Neighborhood History

A Brief History

The name Trinidad is believed by some to come from a former owner of the land who lived on the island nation of Trinidad and planned to relocate here but who died before he could fulfill his plan. A more plausible history is, however, that Trinidad took its name from William Wilson Corcoran’s estate of the same
name. The neighborhood sits on land that once was part of the estate, which is visible on the Boschke map of the late 1850s.

The land later passed to George Washington University before being sold to Washington Brick Machine Company, one of the brickworks that once operated in the area. The brickworks intended to excavate clay from the land.

Realizing that they did not need all of the land, the brickworks began selling off parcels, and, in the late 1800s/early 1900s, the first houses in southern Trinidad were built. The neighborhood was formally established in 1888. From 1901 to 1902, the southeastern section of Trinidad was home to the American League Baseball Park.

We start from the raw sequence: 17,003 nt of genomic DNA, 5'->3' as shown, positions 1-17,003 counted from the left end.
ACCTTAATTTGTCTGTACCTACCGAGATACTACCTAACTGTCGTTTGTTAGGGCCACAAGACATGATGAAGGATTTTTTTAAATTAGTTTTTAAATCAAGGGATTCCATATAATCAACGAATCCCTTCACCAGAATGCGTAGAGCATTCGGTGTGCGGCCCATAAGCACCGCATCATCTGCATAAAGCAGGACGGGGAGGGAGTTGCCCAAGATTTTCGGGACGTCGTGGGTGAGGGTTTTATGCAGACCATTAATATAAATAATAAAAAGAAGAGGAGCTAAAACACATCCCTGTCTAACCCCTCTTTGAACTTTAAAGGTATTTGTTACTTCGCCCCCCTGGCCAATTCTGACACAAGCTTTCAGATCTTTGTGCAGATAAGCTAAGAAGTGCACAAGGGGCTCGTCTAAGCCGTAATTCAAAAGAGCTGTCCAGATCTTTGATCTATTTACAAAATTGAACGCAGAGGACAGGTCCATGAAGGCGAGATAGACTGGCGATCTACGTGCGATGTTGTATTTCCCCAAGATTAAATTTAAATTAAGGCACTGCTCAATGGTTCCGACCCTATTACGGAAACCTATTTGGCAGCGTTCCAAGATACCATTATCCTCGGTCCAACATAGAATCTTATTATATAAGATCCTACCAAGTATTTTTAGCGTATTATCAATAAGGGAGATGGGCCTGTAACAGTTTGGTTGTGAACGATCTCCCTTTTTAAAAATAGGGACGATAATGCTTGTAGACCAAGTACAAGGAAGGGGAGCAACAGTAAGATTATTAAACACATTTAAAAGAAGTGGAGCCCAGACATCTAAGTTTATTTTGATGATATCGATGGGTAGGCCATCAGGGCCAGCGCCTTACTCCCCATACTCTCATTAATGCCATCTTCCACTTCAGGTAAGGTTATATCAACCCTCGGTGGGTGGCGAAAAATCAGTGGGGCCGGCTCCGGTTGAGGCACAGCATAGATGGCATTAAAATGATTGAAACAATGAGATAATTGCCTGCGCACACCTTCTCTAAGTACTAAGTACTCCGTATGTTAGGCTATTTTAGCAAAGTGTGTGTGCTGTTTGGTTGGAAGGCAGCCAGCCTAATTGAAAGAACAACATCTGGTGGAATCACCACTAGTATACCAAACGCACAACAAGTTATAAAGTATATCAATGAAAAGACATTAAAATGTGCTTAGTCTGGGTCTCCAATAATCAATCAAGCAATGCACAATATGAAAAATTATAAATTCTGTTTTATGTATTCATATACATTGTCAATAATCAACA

Opening Day at American League Park, 1911

Opening Day at American League Park II, 1911

Many of the neighborhood’s rowhouses are built in a flat, porch-fronted style (similar to the American Craftsman Style) that gained popularity during the 1920s. Northern portions of Trinidad were developed later, some sections as late as the 1940s.

Historical Maps

A map from 1822 showing the area that would become Trinidad. (NOAA)

The area that would become Trinidad circa 1861. (NOAA)

1903 Baist real estate atlas map of Trinidad.

By 1907 some of the streets of Trinidad existed. Other planned streets are shown on the map with dotted lines. Many never were built and the Arboretum was created in their place. (NOAA)

A map similar to that above, from 1911. (NOAA)

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